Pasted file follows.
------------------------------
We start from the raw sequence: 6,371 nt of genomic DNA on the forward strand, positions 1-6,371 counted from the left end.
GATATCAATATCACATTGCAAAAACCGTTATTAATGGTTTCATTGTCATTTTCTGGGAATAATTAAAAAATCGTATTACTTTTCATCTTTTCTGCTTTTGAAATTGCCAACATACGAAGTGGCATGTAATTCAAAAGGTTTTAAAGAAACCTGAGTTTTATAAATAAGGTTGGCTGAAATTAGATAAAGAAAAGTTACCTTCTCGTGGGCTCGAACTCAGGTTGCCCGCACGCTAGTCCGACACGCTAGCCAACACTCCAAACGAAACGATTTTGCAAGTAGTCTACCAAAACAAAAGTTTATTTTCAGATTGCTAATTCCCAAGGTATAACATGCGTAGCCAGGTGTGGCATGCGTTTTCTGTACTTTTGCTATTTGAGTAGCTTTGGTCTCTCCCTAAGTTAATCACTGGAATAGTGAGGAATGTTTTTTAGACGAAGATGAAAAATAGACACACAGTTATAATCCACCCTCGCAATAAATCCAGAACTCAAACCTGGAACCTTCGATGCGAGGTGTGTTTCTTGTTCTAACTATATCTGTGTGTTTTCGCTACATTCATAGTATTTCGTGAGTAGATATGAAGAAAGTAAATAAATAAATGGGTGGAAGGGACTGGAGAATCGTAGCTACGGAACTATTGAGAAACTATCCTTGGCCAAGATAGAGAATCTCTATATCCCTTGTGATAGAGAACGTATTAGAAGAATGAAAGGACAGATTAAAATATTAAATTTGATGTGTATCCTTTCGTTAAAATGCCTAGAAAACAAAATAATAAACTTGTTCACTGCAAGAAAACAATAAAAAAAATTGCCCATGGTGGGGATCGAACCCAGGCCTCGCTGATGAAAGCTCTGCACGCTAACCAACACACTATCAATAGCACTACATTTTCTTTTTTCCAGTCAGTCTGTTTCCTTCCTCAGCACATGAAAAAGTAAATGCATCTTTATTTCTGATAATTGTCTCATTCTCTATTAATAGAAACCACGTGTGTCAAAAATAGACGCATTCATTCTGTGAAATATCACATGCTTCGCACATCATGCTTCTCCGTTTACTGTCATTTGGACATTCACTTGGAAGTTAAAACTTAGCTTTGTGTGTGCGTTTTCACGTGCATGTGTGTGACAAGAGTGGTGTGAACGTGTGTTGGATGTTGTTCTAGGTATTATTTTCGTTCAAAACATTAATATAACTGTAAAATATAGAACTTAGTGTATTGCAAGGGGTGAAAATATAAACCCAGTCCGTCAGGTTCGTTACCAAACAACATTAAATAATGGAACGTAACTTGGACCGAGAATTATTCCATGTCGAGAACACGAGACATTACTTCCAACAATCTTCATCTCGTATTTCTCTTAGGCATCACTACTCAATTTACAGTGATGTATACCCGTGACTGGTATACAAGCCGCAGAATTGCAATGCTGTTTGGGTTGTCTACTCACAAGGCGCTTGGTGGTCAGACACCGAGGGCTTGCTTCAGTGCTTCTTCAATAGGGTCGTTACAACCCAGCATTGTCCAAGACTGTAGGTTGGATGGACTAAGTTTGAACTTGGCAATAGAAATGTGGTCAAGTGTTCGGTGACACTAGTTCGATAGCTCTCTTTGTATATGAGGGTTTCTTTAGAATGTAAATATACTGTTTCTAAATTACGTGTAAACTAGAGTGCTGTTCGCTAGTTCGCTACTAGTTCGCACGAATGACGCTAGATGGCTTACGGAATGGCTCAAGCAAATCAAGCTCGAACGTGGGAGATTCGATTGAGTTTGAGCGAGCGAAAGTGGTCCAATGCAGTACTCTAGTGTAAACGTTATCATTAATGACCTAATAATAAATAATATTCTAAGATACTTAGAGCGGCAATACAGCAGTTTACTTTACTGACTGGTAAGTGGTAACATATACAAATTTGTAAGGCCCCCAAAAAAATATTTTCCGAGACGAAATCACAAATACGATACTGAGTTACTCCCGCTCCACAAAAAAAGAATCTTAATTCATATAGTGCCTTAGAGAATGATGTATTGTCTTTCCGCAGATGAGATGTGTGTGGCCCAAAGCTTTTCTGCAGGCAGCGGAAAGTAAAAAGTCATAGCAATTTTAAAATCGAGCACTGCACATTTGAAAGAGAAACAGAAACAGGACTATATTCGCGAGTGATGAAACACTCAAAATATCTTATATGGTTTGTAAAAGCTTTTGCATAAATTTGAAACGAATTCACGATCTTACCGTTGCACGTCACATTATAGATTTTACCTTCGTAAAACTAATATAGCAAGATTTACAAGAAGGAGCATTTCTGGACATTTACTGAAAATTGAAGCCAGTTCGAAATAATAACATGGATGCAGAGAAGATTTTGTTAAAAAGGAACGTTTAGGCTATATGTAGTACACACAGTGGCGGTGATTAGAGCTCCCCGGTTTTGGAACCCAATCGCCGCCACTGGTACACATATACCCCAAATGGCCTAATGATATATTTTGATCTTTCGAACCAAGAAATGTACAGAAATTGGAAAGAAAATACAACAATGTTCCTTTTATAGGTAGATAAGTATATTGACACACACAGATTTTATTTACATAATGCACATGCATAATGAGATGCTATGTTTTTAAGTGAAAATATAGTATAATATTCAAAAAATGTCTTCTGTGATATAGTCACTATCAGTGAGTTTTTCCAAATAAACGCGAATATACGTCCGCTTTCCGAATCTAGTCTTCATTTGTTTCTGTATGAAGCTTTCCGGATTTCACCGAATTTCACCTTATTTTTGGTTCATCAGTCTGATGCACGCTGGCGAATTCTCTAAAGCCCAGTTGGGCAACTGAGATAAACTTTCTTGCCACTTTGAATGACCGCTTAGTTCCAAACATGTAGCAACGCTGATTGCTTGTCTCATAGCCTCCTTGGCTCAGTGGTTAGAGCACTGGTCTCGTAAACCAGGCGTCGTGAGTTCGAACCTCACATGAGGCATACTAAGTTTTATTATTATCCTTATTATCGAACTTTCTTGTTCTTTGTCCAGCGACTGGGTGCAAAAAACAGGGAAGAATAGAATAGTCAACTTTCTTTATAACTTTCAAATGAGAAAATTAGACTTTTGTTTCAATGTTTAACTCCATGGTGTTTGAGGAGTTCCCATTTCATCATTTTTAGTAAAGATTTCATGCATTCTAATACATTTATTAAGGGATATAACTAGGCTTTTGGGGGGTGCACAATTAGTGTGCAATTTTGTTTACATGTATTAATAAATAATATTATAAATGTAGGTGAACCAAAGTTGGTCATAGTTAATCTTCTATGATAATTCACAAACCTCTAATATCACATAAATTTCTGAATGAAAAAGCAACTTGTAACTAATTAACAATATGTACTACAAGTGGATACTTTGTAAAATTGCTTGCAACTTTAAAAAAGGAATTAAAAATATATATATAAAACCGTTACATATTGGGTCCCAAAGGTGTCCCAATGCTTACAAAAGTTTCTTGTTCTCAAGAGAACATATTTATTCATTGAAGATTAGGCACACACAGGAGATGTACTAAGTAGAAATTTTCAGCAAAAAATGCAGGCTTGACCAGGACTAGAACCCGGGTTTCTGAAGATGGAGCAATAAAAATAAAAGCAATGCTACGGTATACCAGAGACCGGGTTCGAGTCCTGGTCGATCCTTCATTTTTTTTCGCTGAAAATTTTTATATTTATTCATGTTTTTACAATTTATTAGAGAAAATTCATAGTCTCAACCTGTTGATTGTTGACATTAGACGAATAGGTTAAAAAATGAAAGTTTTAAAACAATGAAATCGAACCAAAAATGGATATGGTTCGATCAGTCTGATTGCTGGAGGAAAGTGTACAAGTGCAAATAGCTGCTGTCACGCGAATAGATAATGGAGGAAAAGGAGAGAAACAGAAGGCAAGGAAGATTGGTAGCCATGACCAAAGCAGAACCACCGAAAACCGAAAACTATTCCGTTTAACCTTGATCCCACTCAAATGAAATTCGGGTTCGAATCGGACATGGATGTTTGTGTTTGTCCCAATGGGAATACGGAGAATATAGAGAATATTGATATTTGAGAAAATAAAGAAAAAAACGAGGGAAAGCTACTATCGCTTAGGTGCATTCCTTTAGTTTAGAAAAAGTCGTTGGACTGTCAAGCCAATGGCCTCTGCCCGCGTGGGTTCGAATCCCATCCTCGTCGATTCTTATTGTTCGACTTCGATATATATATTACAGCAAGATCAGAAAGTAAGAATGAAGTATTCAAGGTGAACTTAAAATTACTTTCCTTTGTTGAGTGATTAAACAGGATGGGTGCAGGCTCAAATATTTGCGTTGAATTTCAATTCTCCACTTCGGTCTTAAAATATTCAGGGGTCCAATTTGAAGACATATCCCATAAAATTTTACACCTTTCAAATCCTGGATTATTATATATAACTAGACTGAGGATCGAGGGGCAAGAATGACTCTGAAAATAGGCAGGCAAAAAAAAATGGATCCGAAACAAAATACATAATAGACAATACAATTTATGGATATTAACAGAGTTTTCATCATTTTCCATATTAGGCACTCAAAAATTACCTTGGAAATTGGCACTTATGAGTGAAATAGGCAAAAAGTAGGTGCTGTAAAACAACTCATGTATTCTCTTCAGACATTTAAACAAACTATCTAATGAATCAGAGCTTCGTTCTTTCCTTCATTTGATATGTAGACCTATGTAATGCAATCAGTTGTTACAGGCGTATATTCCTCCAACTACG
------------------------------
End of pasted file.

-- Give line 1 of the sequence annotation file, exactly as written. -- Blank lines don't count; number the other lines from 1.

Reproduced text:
We start from the raw sequence: 6,371 nt of genomic DNA on the forward strand, positions 1-6,371 counted from the left end.